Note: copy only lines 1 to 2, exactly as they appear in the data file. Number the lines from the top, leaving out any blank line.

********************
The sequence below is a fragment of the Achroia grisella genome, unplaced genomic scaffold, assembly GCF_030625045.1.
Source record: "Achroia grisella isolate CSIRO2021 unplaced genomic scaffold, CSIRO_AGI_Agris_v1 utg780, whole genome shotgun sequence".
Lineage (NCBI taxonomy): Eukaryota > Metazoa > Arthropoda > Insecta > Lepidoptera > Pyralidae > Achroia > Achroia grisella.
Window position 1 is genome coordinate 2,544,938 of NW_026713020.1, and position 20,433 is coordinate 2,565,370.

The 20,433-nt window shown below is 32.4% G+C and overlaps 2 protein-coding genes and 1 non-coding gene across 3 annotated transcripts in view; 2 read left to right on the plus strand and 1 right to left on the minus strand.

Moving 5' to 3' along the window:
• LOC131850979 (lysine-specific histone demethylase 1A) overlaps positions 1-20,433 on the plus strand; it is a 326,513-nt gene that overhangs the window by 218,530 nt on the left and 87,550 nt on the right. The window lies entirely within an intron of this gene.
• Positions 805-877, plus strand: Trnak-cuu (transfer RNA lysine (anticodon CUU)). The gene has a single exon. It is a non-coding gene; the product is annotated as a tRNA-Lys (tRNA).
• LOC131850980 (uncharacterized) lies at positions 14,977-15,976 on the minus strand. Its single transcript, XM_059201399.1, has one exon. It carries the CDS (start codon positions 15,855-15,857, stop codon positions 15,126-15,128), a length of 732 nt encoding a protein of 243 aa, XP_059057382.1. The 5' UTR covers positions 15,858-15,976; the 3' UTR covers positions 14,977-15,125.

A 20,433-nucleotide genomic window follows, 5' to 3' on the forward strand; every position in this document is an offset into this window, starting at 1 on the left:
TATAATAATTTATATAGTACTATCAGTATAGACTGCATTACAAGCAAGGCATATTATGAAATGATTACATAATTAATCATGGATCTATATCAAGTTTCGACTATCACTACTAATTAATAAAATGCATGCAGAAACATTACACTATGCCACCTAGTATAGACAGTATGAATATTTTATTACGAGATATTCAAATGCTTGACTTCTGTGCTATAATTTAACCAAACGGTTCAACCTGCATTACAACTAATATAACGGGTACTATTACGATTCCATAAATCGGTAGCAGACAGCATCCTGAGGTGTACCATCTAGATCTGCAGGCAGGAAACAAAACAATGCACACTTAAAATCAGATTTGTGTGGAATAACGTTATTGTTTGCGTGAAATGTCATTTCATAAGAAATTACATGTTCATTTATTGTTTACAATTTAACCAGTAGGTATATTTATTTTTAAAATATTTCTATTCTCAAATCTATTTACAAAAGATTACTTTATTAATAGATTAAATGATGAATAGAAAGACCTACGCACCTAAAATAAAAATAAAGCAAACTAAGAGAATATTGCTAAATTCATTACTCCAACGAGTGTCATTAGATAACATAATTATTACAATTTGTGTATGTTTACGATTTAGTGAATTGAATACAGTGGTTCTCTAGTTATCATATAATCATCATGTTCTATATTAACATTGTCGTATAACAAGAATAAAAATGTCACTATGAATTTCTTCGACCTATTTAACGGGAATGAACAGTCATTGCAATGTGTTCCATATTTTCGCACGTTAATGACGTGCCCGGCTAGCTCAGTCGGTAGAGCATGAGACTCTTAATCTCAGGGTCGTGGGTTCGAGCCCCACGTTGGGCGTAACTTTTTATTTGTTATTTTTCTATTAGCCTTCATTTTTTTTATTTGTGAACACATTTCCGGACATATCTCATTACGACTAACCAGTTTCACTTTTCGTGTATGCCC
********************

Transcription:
The sequence below is a fragment of the Achroia grisella genome, unplaced genomic scaffold, assembly GCF_030625045.1.
Source record: "Achroia grisella isolate CSIRO2021 unplaced genomic scaffold, CSIRO_AGI_Agris_v1 utg780, whole genome shotgun sequence".